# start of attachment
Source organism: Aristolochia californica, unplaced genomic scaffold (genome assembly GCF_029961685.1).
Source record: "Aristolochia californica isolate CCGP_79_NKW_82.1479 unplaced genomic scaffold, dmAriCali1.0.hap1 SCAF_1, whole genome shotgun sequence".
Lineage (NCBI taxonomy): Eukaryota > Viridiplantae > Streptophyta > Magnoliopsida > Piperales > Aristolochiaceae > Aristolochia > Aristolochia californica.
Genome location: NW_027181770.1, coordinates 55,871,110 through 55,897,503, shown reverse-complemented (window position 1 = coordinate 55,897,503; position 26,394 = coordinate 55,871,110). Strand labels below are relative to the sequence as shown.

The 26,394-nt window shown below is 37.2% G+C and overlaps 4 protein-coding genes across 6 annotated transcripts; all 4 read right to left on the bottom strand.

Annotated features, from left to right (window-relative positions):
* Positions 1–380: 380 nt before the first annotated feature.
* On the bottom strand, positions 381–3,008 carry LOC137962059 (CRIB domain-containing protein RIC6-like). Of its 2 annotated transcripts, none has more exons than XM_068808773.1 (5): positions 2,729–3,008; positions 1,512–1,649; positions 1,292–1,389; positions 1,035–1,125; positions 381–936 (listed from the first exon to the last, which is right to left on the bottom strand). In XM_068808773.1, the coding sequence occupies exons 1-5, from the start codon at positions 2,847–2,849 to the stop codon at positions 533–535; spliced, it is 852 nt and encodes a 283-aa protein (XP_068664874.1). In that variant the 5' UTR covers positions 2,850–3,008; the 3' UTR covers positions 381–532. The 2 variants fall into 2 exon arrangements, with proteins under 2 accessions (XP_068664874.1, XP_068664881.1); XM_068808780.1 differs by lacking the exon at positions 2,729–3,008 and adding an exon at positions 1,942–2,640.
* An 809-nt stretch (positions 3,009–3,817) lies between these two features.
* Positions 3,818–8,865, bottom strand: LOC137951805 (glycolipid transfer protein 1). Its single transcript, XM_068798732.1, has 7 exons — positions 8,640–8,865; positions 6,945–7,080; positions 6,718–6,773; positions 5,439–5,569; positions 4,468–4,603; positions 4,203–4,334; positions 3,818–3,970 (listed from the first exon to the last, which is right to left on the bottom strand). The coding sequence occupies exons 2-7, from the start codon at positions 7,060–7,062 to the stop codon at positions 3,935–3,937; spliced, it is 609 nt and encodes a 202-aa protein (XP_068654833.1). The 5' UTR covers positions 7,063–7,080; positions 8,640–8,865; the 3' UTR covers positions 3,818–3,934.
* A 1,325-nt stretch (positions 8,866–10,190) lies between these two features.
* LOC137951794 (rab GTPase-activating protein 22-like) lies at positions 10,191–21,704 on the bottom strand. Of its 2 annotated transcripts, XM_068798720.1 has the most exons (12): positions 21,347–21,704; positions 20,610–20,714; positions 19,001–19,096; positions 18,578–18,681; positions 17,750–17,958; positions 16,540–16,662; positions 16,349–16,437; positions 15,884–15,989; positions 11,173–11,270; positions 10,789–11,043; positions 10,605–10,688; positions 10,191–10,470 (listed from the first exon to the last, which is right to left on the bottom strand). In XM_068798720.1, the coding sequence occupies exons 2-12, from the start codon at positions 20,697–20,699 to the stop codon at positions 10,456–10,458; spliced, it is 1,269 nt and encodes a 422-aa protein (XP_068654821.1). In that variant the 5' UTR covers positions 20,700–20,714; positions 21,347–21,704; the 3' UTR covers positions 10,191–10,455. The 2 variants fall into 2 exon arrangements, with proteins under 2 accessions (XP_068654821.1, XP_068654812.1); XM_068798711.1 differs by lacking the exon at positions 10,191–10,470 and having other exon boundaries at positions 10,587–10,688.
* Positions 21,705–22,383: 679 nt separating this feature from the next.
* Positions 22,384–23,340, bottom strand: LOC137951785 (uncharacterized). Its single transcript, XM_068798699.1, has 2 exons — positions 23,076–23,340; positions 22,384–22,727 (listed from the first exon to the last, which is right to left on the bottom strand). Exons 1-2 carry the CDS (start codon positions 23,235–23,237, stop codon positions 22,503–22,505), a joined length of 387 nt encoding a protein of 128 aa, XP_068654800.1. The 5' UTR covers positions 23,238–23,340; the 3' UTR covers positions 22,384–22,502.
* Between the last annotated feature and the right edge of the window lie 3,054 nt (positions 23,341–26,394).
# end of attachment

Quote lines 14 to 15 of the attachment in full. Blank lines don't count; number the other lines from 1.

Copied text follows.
* Positions 22,384–23,340, bottom strand: LOC137951785 (uncharacterized). Its single transcript, XM_068798699.1, has 2 exons — positions 23,076–23,340; positions 22,384–22,727 (listed from the first exon to the last, which is right to left on the bottom strand). Exons 1-2 carry the CDS (start codon positions 23,235–23,237, stop codon positions 22,503–22,505), a joined length of 387 nt encoding a protein of 128 aa, XP_068654800.1. The 5' UTR covers positions 23,238–23,340; the 3' UTR covers positions 22,384–22,502.
* Between the last annotated feature and the right edge of the window lie 3,054 nt (positions 23,341–26,394).